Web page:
Tennessee Law Review
Many parts of the criminal justice system are funded by revenue from "users" -- i.e., the accused, in the form of fines, fees, and forfeitures. Drawing on both existing Supreme Court authority and recent Court of Appeals decisions, we argue that a violation of due process exists when all participants in the criminal justice system, from police to court clerks, to prosecutors and judges, depend on revenues from pleas and convictions in order to function. Instead, we argue that due process demands that the criminal justice system be funded in ways that are not affected by the rate of arrest and conviction.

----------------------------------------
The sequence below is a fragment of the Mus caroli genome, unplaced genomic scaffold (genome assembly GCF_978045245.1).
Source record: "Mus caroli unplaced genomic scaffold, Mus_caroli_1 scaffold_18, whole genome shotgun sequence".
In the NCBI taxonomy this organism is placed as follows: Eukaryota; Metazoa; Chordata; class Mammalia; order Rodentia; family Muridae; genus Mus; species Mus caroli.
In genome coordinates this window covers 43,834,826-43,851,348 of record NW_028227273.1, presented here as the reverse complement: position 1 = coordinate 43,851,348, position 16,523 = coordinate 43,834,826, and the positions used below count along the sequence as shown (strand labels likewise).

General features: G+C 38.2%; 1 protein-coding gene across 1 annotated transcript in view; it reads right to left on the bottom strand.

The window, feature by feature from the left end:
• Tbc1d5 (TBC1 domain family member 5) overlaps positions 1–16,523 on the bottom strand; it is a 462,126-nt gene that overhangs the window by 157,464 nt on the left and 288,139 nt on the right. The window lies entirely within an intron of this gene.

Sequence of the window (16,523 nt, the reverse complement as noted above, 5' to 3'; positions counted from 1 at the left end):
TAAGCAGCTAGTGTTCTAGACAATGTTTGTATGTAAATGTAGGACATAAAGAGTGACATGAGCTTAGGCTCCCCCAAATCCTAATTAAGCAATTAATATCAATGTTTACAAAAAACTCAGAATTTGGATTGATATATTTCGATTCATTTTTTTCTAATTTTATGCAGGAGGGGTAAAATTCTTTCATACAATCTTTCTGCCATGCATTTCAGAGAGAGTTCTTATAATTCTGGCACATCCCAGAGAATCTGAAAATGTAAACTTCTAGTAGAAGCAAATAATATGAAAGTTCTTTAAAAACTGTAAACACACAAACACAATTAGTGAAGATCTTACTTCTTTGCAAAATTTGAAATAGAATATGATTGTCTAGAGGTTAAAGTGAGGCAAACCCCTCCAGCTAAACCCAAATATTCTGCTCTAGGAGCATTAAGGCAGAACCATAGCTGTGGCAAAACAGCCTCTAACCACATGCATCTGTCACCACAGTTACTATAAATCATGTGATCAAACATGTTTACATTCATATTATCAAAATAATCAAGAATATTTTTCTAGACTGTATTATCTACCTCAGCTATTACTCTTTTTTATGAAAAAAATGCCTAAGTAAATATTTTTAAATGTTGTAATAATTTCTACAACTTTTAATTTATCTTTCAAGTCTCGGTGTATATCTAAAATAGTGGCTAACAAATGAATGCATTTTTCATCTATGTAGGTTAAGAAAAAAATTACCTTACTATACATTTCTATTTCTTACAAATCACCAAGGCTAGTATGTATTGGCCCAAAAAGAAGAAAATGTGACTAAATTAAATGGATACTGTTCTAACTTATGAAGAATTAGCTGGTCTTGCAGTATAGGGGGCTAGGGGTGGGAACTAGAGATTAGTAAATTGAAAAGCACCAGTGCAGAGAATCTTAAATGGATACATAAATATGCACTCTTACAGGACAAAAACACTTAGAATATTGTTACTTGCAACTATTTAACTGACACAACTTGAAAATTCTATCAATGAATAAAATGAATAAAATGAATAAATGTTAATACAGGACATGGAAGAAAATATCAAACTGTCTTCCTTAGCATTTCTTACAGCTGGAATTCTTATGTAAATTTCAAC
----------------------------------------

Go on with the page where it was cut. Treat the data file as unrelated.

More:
Reynolds, Glenn Harlan and White, Penny, The New Due Process: Fairness in a Fee-Driven State (February 22, 2022). Tennessee Law Review, Vol. 88, No. 1025, 2021, Available at SSRN: https://ssrn.com/abstract=4040335